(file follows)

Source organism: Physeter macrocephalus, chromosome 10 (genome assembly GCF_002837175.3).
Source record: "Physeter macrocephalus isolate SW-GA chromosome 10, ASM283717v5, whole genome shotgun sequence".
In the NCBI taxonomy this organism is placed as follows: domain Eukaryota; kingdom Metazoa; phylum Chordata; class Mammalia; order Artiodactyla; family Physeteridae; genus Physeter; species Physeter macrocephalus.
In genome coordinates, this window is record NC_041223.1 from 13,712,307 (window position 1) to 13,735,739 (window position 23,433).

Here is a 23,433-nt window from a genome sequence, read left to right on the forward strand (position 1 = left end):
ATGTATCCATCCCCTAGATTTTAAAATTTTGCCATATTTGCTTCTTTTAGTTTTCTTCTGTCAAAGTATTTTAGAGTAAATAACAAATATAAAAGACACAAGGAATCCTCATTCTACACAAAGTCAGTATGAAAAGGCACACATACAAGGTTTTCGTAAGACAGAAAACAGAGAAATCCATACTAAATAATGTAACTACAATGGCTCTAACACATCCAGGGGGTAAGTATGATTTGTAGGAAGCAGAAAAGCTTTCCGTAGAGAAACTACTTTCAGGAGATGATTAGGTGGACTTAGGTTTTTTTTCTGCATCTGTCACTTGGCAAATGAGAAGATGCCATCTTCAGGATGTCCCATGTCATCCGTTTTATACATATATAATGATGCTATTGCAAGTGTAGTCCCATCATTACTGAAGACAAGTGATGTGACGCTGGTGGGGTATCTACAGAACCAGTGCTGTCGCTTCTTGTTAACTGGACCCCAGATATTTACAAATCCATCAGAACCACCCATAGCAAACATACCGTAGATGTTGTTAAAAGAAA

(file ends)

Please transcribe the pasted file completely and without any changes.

Source organism: Physeter macrocephalus, chromosome 10 (genome assembly GCF_002837175.3).
Source record: "Physeter macrocephalus isolate SW-GA chromosome 10, ASM283717v5, whole genome shotgun sequence".
In the NCBI taxonomy this organism is placed as follows: domain Eukaryota; kingdom Metazoa; phylum Chordata; class Mammalia; order Artiodactyla; family Physeteridae; genus Physeter; species Physeter macrocephalus.
In genome coordinates, this window is record NC_041223.1 from 13,712,307 (window position 1) to 13,735,739 (window position 23,433).

Here is a 23,433-nt window from a genome sequence, read left to right on the forward strand (position 1 = left end):
ATGTATCCATCCCCTAGATTTTAAAATTTTGCCATATTTGCTTCTTTTAGTTTTCTTCTGTCAAAGTATTTTAGAGTAAATAACAAATATAAAAGACACAAGGAATCCTCATTCTACACAAAGTCAGTATGAAAAGGCACACATACAAGGTTTTCGTAAGACAGAAAACAGAGAAATCCATACTAAATAATGTAACTACAATGGCTCTAACACATCCAGGGGGTAAGTATGATTTGTAGGAAGCAGAAAAGCTTTCCGTAGAGAAACTACTTTCAGGAGATGATTAGGTGGACTTAGGTTTTTTTTCTGCATCTGTCACTTGGCAAATGAGAAGATGCCATCTTCAGGATGTCCCATGTCATCCGTTTTATACATATATAATGATGCTATTGCAAGTGTAGTCCCATCATTACTGAAGACAAGTGATGTGACGCTGGTGGGGTATCTACAGAACCAGTGCTGTCGCTTCTTGTTAACTGGACCCCAGATATTTACAAATCCATCAGAACCACCCATAGCAAACATACCGTAGATGTTGTTAAAAGAAA